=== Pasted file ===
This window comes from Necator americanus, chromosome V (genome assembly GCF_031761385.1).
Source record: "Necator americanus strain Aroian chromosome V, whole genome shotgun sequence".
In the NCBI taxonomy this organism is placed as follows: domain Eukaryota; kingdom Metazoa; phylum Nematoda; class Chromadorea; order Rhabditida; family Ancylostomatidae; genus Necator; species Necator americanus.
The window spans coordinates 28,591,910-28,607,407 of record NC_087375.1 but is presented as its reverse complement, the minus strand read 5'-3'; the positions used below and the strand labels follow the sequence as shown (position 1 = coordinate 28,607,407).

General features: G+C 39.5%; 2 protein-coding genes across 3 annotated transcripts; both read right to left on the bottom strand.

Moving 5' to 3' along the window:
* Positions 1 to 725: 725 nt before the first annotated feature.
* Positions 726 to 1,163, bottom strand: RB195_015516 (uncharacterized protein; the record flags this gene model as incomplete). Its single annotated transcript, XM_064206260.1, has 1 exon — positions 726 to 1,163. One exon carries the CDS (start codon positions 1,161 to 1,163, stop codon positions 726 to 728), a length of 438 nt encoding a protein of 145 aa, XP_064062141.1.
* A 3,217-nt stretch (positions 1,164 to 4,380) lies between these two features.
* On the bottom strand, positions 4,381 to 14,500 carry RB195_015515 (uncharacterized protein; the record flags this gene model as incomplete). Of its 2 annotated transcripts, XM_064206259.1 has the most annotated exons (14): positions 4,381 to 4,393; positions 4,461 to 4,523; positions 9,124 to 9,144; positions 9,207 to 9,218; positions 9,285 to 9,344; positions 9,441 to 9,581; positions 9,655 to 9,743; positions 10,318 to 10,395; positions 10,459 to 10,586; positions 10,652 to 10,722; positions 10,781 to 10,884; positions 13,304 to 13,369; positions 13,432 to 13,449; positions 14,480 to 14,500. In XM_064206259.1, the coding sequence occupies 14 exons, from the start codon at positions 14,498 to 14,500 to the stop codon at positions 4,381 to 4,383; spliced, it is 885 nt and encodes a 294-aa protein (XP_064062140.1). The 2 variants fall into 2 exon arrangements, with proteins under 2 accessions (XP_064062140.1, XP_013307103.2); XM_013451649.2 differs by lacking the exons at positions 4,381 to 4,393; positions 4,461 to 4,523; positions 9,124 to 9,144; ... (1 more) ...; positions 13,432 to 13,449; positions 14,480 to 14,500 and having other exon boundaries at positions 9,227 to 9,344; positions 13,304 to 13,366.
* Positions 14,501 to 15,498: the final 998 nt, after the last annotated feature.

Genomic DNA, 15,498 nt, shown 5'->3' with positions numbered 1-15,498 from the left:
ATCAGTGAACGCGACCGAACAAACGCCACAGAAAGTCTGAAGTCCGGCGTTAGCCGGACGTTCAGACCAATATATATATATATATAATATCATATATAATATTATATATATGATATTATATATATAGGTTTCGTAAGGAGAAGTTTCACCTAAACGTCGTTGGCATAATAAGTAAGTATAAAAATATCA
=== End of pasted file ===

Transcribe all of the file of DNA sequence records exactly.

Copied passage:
This window comes from Necator americanus, chromosome V (genome assembly GCF_031761385.1).
Source record: "Necator americanus strain Aroian chromosome V, whole genome shotgun sequence".
In the NCBI taxonomy this organism is placed as follows: domain Eukaryota; kingdom Metazoa; phylum Nematoda; class Chromadorea; order Rhabditida; family Ancylostomatidae; genus Necator; species Necator americanus.
The window spans coordinates 28,591,910-28,607,407 of record NC_087375.1 but is presented as its reverse complement, the minus strand read 5'-3'; the positions used below and the strand labels follow the sequence as shown (position 1 = coordinate 28,607,407).

General features: G+C 39.5%; 2 protein-coding genes across 3 annotated transcripts; both read right to left on the bottom strand.

Moving 5' to 3' along the window:
* Positions 1 to 725: 725 nt before the first annotated feature.
* Positions 726 to 1,163, bottom strand: RB195_015516 (uncharacterized protein; the record flags this gene model as incomplete). Its single annotated transcript, XM_064206260.1, has 1 exon — positions 726 to 1,163. One exon carries the CDS (start codon positions 1,161 to 1,163, stop codon positions 726 to 728), a length of 438 nt encoding a protein of 145 aa, XP_064062141.1.
* A 3,217-nt stretch (positions 1,164 to 4,380) lies between these two features.
* On the bottom strand, positions 4,381 to 14,500 carry RB195_015515 (uncharacterized protein; the record flags this gene model as incomplete). Of its 2 annotated transcripts, XM_064206259.1 has the most annotated exons (14): positions 4,381 to 4,393; positions 4,461 to 4,523; positions 9,124 to 9,144; positions 9,207 to 9,218; positions 9,285 to 9,344; positions 9,441 to 9,581; positions 9,655 to 9,743; positions 10,318 to 10,395; positions 10,459 to 10,586; positions 10,652 to 10,722; positions 10,781 to 10,884; positions 13,304 to 13,369; positions 13,432 to 13,449; positions 14,480 to 14,500. In XM_064206259.1, the coding sequence occupies 14 exons, from the start codon at positions 14,498 to 14,500 to the stop codon at positions 4,381 to 4,383; spliced, it is 885 nt and encodes a 294-aa protein (XP_064062140.1). The 2 variants fall into 2 exon arrangements, with proteins under 2 accessions (XP_064062140.1, XP_013307103.2); XM_013451649.2 differs by lacking the exons at positions 4,381 to 4,393; positions 4,461 to 4,523; positions 9,124 to 9,144; ... (1 more) ...; positions 13,432 to 13,449; positions 14,480 to 14,500 and having other exon boundaries at positions 9,227 to 9,344; positions 13,304 to 13,366.
* Positions 14,501 to 15,498: the final 998 nt, after the last annotated feature.

Genomic DNA, 15,498 nt, shown 5'->3' with positions numbered 1-15,498 from the left:
ATCAGTGAACGCGACCGAACAAACGCCACAGAAAGTCTGAAGTCCGGCGTTAGCCGGACGTTCAGACCAATATATATATATATATAATATCATATATAATATTATATATATGATATTATATATATAGGTTTCGTAAGGAGAAGTTTCACCTAAACGTCGTTGGCATAATAAGTAAGTATAAAAATATCA